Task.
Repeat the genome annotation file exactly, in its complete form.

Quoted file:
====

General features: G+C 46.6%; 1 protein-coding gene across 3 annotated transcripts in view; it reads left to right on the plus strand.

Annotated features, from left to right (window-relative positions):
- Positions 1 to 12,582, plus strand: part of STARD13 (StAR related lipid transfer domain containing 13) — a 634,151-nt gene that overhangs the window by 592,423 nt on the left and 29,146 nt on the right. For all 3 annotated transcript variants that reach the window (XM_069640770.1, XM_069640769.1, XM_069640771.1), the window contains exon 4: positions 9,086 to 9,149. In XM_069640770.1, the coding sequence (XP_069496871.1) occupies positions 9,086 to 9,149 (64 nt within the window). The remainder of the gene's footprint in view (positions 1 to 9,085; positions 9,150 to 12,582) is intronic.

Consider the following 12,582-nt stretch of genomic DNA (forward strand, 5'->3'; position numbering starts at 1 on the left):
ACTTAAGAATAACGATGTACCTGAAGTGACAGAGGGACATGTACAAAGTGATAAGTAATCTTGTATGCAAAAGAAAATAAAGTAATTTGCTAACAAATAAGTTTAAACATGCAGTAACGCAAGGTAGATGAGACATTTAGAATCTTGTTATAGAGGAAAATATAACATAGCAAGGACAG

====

General features: G+C 46.6%; 1 protein-coding gene across 3 annotated transcripts in view; it reads left to right on the plus strand.

Annotated features, from left to right (window-relative positions):
- Positions 1 to 12,582, plus strand: part of STARD13 (StAR related lipid transfer domain containing 13) — a 634,151-nt gene that overhangs the window by 592,423 nt on the left and 29,146 nt on the right. For all 3 annotated transcript variants that reach the window (XM_069640770.1, XM_069640769.1, XM_069640771.1), the window contains exon 4: positions 9,086 to 9,149. In XM_069640770.1, the coding sequence (XP_069496871.1) occupies positions 9,086 to 9,149 (64 nt within the window). The remainder of the gene's footprint in view (positions 1 to 9,085; positions 9,150 to 12,582) is intronic.

Consider the following 12,582-nt stretch of genomic DNA (forward strand, 5'->3'; position numbering starts at 1 on the left):
ACTTAAGAATAACGATGTACCTGAAGTGACAGAGGGACATGTACAAAGTGATAAGTAATCTTGTATGCAAAAGAAAATAAAGTAATTTGCTAACAAATAAGTTTAAACATGCAGTAACGCAAGGTAGATGAGACATTTAGAATCTTGTTATAGAGGAAAATATAACATAGCAAGGACAG